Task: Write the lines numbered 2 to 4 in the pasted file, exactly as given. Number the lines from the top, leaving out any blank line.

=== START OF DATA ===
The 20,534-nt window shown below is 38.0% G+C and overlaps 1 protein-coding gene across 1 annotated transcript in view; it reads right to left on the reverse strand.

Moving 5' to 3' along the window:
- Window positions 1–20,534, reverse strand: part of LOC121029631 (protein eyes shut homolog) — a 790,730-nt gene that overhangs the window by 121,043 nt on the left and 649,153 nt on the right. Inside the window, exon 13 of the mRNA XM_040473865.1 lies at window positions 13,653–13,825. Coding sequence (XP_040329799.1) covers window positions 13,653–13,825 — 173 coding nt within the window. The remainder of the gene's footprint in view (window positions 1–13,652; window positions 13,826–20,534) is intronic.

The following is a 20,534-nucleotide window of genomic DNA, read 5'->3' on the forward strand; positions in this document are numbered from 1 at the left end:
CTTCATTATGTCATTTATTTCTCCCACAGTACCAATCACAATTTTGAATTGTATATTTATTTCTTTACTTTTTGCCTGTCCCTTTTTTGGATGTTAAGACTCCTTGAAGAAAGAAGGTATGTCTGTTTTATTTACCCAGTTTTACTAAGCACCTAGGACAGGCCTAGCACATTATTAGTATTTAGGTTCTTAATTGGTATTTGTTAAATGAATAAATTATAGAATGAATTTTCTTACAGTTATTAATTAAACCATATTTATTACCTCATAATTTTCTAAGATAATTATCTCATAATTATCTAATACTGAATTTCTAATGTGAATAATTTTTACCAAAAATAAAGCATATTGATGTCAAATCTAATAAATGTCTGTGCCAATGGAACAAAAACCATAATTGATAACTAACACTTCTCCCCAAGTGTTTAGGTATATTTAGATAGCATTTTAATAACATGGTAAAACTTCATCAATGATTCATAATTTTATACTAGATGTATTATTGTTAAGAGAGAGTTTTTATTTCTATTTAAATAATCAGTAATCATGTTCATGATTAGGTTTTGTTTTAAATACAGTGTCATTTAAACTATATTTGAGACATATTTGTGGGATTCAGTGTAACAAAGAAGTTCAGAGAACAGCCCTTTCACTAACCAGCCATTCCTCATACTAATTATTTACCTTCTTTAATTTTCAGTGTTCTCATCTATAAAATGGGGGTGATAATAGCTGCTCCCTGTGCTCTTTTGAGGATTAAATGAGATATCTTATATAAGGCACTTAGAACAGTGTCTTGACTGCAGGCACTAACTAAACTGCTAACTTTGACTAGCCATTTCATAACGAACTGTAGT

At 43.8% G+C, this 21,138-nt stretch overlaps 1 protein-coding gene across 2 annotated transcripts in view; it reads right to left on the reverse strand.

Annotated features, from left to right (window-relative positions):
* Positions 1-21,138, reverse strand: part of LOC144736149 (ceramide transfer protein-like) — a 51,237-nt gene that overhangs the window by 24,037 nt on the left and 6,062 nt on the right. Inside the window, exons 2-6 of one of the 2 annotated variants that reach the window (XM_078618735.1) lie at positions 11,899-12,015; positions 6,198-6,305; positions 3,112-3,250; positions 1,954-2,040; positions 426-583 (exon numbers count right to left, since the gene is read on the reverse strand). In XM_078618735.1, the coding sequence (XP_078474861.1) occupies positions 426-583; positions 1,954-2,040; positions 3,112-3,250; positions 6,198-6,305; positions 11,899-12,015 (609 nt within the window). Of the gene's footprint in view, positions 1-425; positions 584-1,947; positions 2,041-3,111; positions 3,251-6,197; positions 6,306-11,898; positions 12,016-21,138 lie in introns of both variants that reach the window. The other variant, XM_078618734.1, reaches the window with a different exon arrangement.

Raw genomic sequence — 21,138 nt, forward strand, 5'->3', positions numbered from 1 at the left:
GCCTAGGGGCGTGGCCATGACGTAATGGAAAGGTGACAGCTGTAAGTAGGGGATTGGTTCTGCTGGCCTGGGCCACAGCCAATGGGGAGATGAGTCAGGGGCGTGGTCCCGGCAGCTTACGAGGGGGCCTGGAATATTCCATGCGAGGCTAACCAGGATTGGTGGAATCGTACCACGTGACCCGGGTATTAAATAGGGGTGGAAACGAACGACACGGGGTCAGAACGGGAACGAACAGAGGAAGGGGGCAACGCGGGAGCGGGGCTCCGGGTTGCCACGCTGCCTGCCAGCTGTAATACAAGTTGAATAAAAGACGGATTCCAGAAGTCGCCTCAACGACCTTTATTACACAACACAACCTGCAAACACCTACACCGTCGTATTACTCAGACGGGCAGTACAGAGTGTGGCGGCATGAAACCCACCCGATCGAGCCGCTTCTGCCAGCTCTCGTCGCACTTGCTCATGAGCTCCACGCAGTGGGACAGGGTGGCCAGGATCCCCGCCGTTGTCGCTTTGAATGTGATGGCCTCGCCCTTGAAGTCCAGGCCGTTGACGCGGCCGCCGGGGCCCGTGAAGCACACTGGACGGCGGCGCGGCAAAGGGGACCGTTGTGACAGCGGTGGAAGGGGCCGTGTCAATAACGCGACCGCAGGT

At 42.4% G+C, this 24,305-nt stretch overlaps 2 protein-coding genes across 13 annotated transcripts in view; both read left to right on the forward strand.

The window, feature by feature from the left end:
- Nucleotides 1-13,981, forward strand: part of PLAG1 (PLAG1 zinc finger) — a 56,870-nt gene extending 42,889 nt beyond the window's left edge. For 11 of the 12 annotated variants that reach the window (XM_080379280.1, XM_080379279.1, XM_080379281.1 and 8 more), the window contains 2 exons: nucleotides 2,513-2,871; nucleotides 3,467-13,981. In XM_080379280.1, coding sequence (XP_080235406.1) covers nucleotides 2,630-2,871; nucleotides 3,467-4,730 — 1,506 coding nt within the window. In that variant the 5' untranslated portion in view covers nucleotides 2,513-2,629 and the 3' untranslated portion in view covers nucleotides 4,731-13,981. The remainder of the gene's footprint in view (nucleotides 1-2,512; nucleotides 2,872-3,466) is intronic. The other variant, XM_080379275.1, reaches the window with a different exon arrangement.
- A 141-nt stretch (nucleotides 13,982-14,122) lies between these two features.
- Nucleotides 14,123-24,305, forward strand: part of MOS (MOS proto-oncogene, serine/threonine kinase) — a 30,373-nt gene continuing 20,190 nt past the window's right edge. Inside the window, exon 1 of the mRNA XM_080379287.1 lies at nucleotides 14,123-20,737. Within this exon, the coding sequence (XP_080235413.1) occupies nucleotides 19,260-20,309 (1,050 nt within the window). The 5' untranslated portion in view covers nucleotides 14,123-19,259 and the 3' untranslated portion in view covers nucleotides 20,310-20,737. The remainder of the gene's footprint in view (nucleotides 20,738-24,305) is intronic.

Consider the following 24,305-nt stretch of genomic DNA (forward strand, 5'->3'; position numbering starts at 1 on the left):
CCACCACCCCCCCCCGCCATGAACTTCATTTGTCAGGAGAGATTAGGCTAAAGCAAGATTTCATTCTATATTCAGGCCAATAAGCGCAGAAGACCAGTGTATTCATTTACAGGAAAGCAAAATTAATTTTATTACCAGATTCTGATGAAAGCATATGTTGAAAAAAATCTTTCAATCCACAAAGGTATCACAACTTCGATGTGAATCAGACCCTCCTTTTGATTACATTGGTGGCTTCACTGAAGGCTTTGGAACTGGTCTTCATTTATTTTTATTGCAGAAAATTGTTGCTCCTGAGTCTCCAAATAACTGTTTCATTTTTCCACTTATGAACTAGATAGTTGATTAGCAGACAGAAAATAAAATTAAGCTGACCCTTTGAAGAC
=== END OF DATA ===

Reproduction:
Moving 5' to 3' along the window:
- Window positions 1–20,534, reverse strand: part of LOC121029631 (protein eyes shut homolog) — a 790,730-nt gene that overhangs the window by 121,043 nt on the left and 649,153 nt on the right. Inside the window, exon 13 of the mRNA XM_040473865.1 lies at window positions 13,653–13,825. Coding sequence (XP_040329799.1) covers window positions 13,653–13,825 — 173 coding nt within the window. The remainder of the gene's footprint in view (window positions 1–13,652; window positions 13,826–20,534) is intronic.

The following is a 20,534-nucleotide window of genomic DNA, read 5'->3' on the forward strand; positions in this document are numbered from 1 at the left end: